In case you haven’t heard of her, [Raquel] Nelson is the Atlanta-area single mother who was convicted of vehicular homicide after her 4-year-old son was struck and killed by a hit-and-run driver who later admitted to drinking and being on painkillers.

Nelson and her three children, ages 9, 4, and 2, were trying to get from a bus stop to their apartment complex directly across a busy road, and there was no crosswalk or pedestrian signal to protect them. It was a shocking, and fatal, case of bad street design. Such autocentric design is only too common around the country; in this case, it was compounded by a mystifyingly aggressive prosecution.

Nelson was offered the choice of a new trial or a 12 month probation.  Visit change.org to lend your support.

California Legislation to Protect Labor Rights for Domestic Workers Passes Senate Committee!

Press release:

Today the California Senate Labor and Industrial Relations Committee voted 5-2 in favor of AB 889. The bill – also known as the Domestic Worker Bill of Rights, extends basic, humane labor protections to thousands of nannies, caregivers, and housecleaners and improves the quality of care for California’s families.

“Today’s Senate vote was a historic step forward for the rights of domestic workers in California. For decades domestic work has been excluded from both state and federal labor laws and worker exploitation in this industry has remained invisible and unmonitored. AB 889 will end that by establishing the same basic protections under the law that many of us take for granted,” said [Assemblymember Tom] Ammiano.

Check out this Colorlines article about how the National Domestic Workers Alliance is transforming long-term care.

Displaced Women Organize for Housing Justice in Port au Prince

Haitian women and their communities are organizing against government agents who are forcing people out of post-earthquake displacement camps who have nowhere to go.  Bill Quigley and Jocelyn Brooks at the Lousiania Justice Institute:

“We women demand!…” sang out a hundred plus voices “…Justice for Marie!” Marie, a 25 year old pregnant mother, was injured by government agents when they slammed a wooden door into her stomach during an early morning invasion of an earthquake displacement camp in Port au Prince. The government is using force to try to force thousands to leave camps without providing any place for people to go. The people are fighting back.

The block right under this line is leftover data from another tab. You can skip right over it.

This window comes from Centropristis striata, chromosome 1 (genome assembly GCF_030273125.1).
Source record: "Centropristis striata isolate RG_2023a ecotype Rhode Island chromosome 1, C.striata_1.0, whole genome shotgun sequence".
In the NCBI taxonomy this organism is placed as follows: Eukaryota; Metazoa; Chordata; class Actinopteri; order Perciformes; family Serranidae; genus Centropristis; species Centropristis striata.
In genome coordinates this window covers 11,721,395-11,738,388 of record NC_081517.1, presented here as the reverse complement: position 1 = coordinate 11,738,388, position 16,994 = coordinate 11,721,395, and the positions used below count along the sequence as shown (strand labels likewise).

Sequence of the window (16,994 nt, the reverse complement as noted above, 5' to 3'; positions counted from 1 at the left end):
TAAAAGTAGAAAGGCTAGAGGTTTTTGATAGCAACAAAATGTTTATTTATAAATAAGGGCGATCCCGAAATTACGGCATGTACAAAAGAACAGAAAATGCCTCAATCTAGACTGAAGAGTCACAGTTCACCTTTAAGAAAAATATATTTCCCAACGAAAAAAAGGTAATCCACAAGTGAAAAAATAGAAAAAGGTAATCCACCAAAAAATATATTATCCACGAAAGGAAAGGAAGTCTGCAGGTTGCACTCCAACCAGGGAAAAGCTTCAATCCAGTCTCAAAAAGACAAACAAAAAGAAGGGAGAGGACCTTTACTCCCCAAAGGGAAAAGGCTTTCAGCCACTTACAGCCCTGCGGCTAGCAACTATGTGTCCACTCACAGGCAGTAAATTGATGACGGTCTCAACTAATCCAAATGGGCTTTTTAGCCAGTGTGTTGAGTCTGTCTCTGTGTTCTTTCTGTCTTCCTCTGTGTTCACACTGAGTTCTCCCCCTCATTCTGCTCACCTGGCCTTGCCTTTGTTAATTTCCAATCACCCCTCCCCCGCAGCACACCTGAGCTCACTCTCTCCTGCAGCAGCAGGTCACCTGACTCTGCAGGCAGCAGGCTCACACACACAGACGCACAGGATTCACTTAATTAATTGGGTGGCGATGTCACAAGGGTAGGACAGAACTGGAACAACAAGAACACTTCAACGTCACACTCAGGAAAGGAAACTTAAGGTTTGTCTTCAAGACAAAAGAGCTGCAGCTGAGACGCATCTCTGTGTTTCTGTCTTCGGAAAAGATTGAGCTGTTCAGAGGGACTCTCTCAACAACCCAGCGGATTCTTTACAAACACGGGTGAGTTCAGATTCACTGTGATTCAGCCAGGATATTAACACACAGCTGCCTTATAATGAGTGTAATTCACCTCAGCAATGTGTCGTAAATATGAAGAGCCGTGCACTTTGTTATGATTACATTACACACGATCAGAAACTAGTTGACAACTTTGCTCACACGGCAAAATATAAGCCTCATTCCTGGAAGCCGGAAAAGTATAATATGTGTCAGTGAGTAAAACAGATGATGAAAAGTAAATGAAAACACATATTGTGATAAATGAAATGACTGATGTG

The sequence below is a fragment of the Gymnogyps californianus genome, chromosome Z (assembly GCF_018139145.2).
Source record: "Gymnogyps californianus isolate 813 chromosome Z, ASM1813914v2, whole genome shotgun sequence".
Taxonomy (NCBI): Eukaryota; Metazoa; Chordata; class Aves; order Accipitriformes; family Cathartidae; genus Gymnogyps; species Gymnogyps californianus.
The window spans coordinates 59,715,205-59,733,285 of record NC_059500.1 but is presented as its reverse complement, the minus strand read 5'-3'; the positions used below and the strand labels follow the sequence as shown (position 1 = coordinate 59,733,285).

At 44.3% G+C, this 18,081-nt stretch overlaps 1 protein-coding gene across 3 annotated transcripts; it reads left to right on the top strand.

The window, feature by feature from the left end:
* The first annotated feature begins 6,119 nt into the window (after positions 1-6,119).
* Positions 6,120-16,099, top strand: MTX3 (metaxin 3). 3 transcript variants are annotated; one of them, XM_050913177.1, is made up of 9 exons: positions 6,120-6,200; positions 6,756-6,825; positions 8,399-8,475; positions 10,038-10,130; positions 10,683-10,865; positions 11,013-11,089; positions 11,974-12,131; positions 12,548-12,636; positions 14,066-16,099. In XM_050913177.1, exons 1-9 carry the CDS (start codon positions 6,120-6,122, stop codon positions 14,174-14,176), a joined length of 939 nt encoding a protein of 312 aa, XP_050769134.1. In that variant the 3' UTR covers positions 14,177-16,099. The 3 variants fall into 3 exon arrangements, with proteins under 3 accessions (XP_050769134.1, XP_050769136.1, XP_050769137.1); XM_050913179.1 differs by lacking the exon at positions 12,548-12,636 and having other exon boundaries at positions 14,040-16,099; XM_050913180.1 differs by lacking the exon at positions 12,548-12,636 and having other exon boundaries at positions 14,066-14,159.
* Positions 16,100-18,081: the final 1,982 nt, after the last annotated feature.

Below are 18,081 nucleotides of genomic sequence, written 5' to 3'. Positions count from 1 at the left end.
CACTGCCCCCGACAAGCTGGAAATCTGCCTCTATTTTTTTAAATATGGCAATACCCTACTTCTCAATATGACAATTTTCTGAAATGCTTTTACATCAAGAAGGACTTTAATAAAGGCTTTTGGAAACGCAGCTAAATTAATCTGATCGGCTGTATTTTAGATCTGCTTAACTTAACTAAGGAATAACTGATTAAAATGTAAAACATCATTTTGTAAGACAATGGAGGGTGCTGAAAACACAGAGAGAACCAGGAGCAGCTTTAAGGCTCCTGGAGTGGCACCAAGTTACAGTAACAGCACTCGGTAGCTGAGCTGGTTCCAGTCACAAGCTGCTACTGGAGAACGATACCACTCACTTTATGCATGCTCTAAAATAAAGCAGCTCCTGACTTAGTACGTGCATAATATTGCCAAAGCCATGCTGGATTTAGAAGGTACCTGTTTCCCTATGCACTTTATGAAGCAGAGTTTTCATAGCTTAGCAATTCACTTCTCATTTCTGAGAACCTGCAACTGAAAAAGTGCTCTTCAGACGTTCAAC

The people calling for justice are residents of a make shift tent camp called Camp Django in the Delmas 17 neighborhood of Port au Prince. They are up in arms over injuries to Marie, one of their young mothers, and repeated government threats to demolish their homes. Despite the 100 degree heat, over a hundred residents, mostly mothers, trekked across town to demand the government protect their human right to housing.

800 Protestors in Quebec Demand Action To Stop Violence Against Aboriginal Women

Aboriginal women in Canada are putting pressure on the Canadian government to address the murders and disappearance of hundreds of aboriginal women.  The Canadian Press:

[Women’s status] ministers concluded a two-day meeting in Gatineau, Que., just as about 800 protesters took to Parliament Hill demanding action to prevent violence against aboriginal women, and to bring attention to more than 500 who have been murdered or disappeared.

“Our missing and murdered women and girls are suffering from neglect — neglect by the Canadian government that does not recognize them,” said Laurie Odjick, whose 16-year-old daughter Maisy disappeared in 2008 from her reserve near Maniwaki, Que.

Sterilization and Reproductive Justice

Considering the politics of choice and sterilization, Iris Lopez studied the conditions in which Puerto Rican women in New York City “chose” to undergo sterilization.  Lisa Wade at Ms. blog:

Lopez found that 44 percent of the women she surveyed would not have chosen the surgery if their economic conditions were better. They wanted more children, but simply could not afford them.

Lopez argues that, by contrasting the “choice” to become sterilized with the idea of forced sterilization, we overlook the fact that choices are primed by larger institutional structures and ideological messages. Reproductive freedom not only requires the ability to choose from a set of safe, effective, convenient and affordable methods of birth control developed for men and women, but also a context of equitable social, political and economic conditions that let women decide whether or not to have children, how many, and when.